A kid’s life without gluten

We have passed the halfway point in The Little Helping’s gluten elimination diet. Can I just say, kiddo aside, this is a monumental achievement for me, the mom, who hasn’t been sleeping well for months and whose brain is pretty much a cloudy, foggy, Swiss cheesed, mess. So yay! He has taken it all in stride because when he is hungry there is food, so life goes on as it always has, thanks to The Mom Behind the Curtain.

Only, I’m not sure all is as it seems. I have been going along marveling at how simple this shift has been. In the kitchen I already had a supply of gluten free flours so I swapped those for my usual whole wheat and continued to bake. Our gluten free goodies, good by any measure, have included gluten free soda bread for St. Patrick’s Day, Peanut Butter-Oat Cookies, and our new favorite pancake recipe. (I just realized we liked those recipes so much I made each one twice – so far!)

Now I am fretting. Have we really eliminated gluten from The Little Helping’s diet? Maybe everything wasn’t such smooth sailing after all. I thought I knew enough to navigate a month without gluten. I used to say if you sound like you know what you are talking about people will believe that you do, except, at some point I may have forgotten what I never knew in the first place. Whoops. Per The Little Helping’s doctor his diet does not need to be completely sterile for this experiment but I don’t want to waste our time (or money buying slightly pricier alternative foods). I want to give this my due diligence for the sake of my son and his over all health. Blurg.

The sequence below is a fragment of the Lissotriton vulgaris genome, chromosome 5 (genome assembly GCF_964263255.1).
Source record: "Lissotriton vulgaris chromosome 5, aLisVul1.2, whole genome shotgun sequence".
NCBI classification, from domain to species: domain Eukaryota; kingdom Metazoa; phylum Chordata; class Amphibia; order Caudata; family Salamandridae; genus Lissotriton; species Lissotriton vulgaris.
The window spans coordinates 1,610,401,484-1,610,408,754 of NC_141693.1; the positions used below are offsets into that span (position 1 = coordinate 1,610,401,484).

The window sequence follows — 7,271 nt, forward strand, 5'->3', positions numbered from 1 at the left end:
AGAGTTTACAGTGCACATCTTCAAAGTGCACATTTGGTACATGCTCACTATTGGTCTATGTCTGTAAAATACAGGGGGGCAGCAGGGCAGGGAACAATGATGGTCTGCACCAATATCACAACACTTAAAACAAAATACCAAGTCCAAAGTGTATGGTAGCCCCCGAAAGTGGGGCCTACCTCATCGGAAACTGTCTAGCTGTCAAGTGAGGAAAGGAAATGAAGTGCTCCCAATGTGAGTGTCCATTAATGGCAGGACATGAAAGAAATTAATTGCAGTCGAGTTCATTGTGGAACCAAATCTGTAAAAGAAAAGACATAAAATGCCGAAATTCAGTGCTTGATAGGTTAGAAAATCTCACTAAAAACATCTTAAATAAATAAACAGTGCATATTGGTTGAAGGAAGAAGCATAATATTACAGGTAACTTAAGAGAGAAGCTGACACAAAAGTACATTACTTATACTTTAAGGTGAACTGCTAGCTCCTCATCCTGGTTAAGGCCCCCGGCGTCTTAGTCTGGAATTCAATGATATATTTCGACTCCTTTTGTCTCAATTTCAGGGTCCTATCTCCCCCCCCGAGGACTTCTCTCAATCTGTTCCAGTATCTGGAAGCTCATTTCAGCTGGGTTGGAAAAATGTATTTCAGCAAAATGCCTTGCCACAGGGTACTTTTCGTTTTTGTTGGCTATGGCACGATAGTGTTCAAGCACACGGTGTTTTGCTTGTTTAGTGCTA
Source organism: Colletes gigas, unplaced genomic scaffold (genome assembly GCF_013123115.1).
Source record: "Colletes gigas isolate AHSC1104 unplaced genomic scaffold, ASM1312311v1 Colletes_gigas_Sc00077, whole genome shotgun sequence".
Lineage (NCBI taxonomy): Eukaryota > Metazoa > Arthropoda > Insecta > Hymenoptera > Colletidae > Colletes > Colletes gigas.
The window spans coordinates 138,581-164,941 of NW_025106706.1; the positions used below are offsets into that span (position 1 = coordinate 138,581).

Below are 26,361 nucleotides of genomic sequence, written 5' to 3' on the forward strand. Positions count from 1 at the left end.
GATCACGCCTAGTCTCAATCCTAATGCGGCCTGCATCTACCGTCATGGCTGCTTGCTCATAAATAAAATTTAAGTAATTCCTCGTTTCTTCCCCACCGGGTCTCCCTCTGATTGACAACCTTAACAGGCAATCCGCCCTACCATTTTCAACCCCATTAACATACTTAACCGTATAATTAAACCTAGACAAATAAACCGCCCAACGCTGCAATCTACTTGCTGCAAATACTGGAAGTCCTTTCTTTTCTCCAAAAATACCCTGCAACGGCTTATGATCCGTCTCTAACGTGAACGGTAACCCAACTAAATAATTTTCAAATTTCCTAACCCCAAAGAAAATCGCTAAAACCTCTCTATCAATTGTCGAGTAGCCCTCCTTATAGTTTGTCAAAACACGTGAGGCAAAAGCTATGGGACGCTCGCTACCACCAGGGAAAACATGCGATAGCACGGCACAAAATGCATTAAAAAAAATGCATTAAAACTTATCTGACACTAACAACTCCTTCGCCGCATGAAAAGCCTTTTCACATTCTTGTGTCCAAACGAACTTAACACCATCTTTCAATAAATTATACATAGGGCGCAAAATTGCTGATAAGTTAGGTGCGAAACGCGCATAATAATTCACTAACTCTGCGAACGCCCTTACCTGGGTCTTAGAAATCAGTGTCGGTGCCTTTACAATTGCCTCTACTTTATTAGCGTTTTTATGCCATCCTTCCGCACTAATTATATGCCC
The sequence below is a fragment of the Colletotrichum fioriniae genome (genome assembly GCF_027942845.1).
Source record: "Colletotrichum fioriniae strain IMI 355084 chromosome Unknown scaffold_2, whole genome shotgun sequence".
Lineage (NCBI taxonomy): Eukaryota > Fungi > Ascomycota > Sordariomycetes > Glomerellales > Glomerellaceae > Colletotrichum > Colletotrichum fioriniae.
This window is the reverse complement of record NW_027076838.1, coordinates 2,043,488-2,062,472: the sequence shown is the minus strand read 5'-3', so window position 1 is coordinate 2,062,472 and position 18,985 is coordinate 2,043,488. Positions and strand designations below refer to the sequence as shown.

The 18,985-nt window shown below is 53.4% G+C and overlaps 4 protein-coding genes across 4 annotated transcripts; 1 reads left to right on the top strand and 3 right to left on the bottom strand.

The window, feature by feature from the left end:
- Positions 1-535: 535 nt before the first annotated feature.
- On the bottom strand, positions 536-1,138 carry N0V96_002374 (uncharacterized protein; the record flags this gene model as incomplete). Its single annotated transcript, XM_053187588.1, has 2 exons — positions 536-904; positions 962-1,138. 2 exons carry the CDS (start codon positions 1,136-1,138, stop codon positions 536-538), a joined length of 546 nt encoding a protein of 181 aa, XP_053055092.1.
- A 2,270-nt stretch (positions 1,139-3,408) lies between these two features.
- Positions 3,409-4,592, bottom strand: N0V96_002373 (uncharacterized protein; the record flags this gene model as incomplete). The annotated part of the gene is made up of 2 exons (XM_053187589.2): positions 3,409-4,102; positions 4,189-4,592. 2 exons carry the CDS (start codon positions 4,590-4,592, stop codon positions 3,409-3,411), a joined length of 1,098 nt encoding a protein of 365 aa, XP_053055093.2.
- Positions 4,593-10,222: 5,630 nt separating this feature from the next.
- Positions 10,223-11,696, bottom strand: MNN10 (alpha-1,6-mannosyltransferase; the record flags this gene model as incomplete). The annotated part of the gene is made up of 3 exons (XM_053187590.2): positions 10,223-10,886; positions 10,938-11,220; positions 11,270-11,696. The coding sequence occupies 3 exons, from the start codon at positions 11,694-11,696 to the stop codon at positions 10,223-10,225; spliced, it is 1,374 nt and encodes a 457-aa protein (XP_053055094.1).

I think it is time to call my nutritionist.I thought everything was smooth sailing, then I was asked a question about gluten free flavor extract. After that I read that baking powder needs to be labeled gluten free, as do several other ingredients.

Self-doubt aside, there is not much to report as far as his physical symptoms. At this point I expect to have a more clear idea of his body’s reaction to gluten when we try to add it back into his diet. The tiny bumps on his face and body may be smoother but I really can’t say for sure. I have realized that the trickiest part of this experiment is The Little Helping’s limited ability to describe how his body is feeling. I do my best to check in with him by asking open ended questions, but, at four years old he lacks the experience and language to give nuanced feedback.

I have been able to observe one change. The Little Helping used to regularly stop what he was doing to say, in a slightly pitiful voice, “Mom, my tummy hurts.” My reaction has been to assume these complaints came from hunger, occasional over eating, or boredom. I tend to eat when I am bored so I guessed he might as well. However, even as I shrugged off his complaints they didn’t always make sense in the context of his activities. A couple days ago it struck me that I couldn’t recall the last time he told me his tummy hurt. I mentioned this observation to Mr. Second Helpings and he was a bit surprised to realize he couldn’t either. Of course this is purely anecdotal at this point. As we wrap up his experiment I will be paying closer attention to his lack of tummy complaints (if that makes sense).

The biggest surprise has been his reaction to the day to day the process of avoiding foods containing gluten. After the hiccups of the first day I braced myself for an ongoing disappointment that there were suddenly foods off limits. Miraculously he has done an admirable job of asking questions before eating something and accepting when foods are not okay for him to eat.

For example: He shocked me at a party by happily eating fruit snacks across from friends who were eating chocolate cupcakes! We have done our best to have familiar alternatives available when we aren’t sure about potential food options. This habit of traveling with healthy snacks originated with our weight loss and was easy to translate to encompass The Little Helping’s needs. I have always said he was a kid who rolled with the punches and these last few weeks have proved the rule rather than the exception.

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